The third level of reading and writing Japanese. This course is for those who are enrolled in Japanese 3 or higher level. Students should be able to read/write approximately 200 kanji. Approximately 160 more kanji will be introduced during the semester. Besides practicing reading/writing kanji, we will read various articles such as letters, diaries, essays, and so forth. We will also practice writing on topics related to the reading materials. This course will cover Lessons 12 through 21 of Kanji Look and Learn textbook and workbook.

Kanji and Readings 4

Prerequisite: Kanji and Readings 3 (or its equivalent)

The fourth level of reading and writing Japanese. This course is for those who are enrolled in Japanese 4 or higher level. Students must hold an understanding of basic Japanese grammar. In this class, students will be using basic grammar tools to focus on reading and writing on various topics, while expanding their kanji and vocabulary. About 170 more kanji will be introduced during the semester. We will read materials, including a biography, an advertisement and a questionnaire. We will also practice writing on topics related to the reading materials. This course will cover Lessons 22 through 32 of Kanji Look and Learn textbook and workbook.

Kanji and Readings 5

Prerequisite: Kanji and Readings 4 (or its equivalent)

This course is the first level of intermediate reading and writing Japanese, and is suitable for preliminary preparations for Level 2 (N2) of the Japanese Language Proficiency Test. Students should be able to recognize and produce approximately 500 kanji characters. This course aims at developing reading skills especially focused on essays, novels, newspaper, and editorials. Students will also learn approximately 370 kanji characters and 1,000 vocabulary words.

Textbook: Nihongo so-matome N2 Dokkai and Nihongo so-matome N2 Kanji.

Kanji and Readings 6

Prerequisite: Kanji and Readings 5 (or its equivalent)

This course is an early to intermediate stage for the advanced reading and writing Japanese. Students should be able to recognize and produce approximately 800 kanji characters. This course aims at developing reading skills especially focused on essays, novels, newspaper, and editorials to the extent of passing the Japanese Proficiency Test Level 2. Students will also learn a total of approximately 350 and 1,000 words composed of kanji through being exposed to many common signs and sentences by the end of the semester.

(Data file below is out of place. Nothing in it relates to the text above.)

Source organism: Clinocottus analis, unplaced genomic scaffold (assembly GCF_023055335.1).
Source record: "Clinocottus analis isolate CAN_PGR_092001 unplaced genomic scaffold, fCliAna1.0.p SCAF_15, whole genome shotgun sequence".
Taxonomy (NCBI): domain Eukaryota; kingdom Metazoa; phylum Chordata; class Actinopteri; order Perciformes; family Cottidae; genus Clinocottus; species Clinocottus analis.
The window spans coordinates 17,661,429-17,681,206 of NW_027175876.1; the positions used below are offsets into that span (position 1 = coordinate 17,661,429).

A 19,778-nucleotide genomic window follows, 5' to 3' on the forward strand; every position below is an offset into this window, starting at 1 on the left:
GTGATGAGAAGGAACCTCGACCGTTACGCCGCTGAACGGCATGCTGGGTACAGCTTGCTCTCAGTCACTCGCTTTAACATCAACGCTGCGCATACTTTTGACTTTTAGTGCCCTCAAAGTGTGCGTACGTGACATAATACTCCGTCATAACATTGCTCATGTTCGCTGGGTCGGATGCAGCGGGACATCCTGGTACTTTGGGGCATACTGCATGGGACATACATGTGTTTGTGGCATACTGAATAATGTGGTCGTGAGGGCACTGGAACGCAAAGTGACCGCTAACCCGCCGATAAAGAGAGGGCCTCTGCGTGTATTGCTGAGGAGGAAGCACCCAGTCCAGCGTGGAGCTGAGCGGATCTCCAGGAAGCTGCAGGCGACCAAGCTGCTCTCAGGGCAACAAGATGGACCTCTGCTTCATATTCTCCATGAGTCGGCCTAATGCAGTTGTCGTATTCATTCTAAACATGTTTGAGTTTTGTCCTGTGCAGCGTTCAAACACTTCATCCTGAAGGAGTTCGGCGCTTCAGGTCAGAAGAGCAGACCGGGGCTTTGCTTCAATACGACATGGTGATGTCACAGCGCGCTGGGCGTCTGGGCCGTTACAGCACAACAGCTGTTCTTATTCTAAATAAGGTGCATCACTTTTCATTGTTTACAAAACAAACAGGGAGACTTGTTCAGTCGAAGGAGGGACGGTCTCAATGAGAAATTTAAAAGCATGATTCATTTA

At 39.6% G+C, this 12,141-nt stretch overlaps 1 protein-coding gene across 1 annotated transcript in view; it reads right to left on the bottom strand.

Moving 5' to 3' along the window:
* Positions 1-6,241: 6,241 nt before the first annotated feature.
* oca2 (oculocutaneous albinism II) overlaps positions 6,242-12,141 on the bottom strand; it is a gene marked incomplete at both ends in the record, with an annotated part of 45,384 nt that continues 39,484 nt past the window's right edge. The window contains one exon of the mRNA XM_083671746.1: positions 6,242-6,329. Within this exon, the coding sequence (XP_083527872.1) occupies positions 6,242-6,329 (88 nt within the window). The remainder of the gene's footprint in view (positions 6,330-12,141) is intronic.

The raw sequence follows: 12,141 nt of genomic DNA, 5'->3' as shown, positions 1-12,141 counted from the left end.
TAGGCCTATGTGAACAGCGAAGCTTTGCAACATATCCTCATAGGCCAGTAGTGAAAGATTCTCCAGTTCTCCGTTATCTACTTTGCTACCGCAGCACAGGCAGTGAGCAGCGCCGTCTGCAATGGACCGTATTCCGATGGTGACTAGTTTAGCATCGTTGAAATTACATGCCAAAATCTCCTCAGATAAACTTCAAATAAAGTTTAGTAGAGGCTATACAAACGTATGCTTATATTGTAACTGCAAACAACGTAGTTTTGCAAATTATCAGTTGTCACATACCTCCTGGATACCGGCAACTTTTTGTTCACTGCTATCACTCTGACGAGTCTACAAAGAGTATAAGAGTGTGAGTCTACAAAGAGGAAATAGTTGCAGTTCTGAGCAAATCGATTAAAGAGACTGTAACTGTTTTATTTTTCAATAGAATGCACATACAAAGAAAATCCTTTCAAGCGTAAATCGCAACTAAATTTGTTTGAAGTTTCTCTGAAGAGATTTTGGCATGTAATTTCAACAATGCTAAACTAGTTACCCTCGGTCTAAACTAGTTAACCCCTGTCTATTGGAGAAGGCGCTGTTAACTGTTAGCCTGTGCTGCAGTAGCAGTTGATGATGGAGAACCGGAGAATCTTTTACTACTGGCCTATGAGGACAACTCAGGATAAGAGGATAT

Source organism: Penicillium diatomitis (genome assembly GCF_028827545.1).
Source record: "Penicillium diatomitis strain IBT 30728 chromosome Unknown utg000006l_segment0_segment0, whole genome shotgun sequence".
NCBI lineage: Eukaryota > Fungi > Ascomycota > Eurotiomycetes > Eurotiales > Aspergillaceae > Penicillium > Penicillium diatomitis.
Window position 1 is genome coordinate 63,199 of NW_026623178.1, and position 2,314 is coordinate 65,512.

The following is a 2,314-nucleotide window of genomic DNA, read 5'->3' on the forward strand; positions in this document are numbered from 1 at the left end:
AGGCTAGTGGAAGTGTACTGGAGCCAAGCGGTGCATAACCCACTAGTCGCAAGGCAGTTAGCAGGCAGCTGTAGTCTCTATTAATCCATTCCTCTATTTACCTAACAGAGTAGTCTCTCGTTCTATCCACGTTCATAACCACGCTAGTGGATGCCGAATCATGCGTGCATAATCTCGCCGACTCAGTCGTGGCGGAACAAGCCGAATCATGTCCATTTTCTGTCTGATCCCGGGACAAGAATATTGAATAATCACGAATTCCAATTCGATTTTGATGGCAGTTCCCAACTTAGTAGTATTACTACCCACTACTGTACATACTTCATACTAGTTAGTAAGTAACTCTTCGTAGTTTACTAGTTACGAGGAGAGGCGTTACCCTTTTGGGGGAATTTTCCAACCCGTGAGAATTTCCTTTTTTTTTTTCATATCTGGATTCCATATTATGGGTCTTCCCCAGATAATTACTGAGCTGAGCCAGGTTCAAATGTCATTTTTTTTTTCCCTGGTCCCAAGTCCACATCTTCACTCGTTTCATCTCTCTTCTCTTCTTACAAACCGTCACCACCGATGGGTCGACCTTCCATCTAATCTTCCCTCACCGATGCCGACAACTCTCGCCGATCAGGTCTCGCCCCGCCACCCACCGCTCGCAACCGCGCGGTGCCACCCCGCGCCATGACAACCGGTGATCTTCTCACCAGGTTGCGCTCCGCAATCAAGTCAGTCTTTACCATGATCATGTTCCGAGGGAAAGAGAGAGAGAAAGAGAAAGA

Textbook: Nihongo so-matome N2 Dokkai and Nihongo so-matome N2 Kanji.

Kanji and Readings 7

Prerequisite: Kanji and Readings 6 (or its equivalent)

This course is an early to intermediate stage for the advanced reading and writing Japanese and is suitable for preliminary preparations for Level 1 (N1) of the Japanese Language Proficiency Test. Students should be able to recognize and produce approximately 900 kanji characters. More kanji characters (about 500) from the Joyo Kanji (2,136 kanji) will be introduced. Students are required to read authentic reading materials such as novels, essays, newspaper articles and book chapters. Students should develop their writing skills to be able to present their critical opinions related to the assigned reading topics.

Textbook: Nihongo so-matome N1 Dokkai and Nihongo so-matome N1 Kanji (Authentic materials such as Japanese newspapers, magazines, essays and novels will be used as supplementary readings).

Kanji and Readings 8A/B

Prerequisite: Kanji and Readings 7 (or its equivalent)

Kanji and Readings 8A is offered in the fall semester and Kanji and Readings 8B is offered in the spring semester. They are offered with different course materials. This is the advanced reading and writing Japanese course and is suitable for students who are at around Level 1 (N1) of the Japanese Language Proficiency Test. Students should be able to recognize and produce approximately 1,400 kanji. The Joyo Kanji (2,136 kanji) will be regularly used during the semester. This course aims at developing academic writing skills in Japanese in more serious and academic topics. Students are required to read authentic materials such as novels, essays, editorials, and so forth, and to write short articles/essays about the topics related to their reading.

Textbook: Nihongo so-matome N1 Dokkai and Nihongo so-matome N1 Kanji (Authentic materials such as Japanese newspapers, magazines, essays or novels will also be used throughout the semester).